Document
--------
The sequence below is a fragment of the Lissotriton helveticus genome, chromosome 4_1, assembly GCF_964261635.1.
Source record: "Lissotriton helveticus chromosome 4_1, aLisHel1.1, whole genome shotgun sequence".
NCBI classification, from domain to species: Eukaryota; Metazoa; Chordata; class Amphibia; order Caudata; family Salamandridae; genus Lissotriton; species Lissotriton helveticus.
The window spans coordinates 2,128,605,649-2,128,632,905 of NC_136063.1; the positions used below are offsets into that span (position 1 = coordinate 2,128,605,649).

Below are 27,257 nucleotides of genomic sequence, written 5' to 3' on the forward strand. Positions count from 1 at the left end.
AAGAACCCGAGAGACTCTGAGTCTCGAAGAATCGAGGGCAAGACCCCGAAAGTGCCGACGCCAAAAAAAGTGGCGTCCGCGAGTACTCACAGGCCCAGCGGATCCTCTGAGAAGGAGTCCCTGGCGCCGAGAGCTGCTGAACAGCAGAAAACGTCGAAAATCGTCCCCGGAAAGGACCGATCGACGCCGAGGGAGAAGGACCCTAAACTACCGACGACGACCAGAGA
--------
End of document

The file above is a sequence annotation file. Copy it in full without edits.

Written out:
The sequence below is a fragment of the Lissotriton helveticus genome, chromosome 4_1, assembly GCF_964261635.1.
Source record: "Lissotriton helveticus chromosome 4_1, aLisHel1.1, whole genome shotgun sequence".
NCBI classification, from domain to species: Eukaryota; Metazoa; Chordata; class Amphibia; order Caudata; family Salamandridae; genus Lissotriton; species Lissotriton helveticus.
The window spans coordinates 2,128,605,649-2,128,632,905 of NC_136063.1; the positions used below are offsets into that span (position 1 = coordinate 2,128,605,649).

Below are 27,257 nucleotides of genomic sequence, written 5' to 3' on the forward strand. Positions count from 1 at the left end.
AAGAACCCGAGAGACTCTGAGTCTCGAAGAATCGAGGGCAAGACCCCGAAAGTGCCGACGCCAAAAAAAGTGGCGTCCGCGAGTACTCACAGGCCCAGCGGATCCTCTGAGAAGGAGTCCCTGGCGCCGAGAGCTGCTGAACAGCAGAAAACGTCGAAAATCGTCCCCGGAAAGGACCGATCGACGCCGAGGGAGAAGGACCCTAAACTACCGACGACGACCAGAGA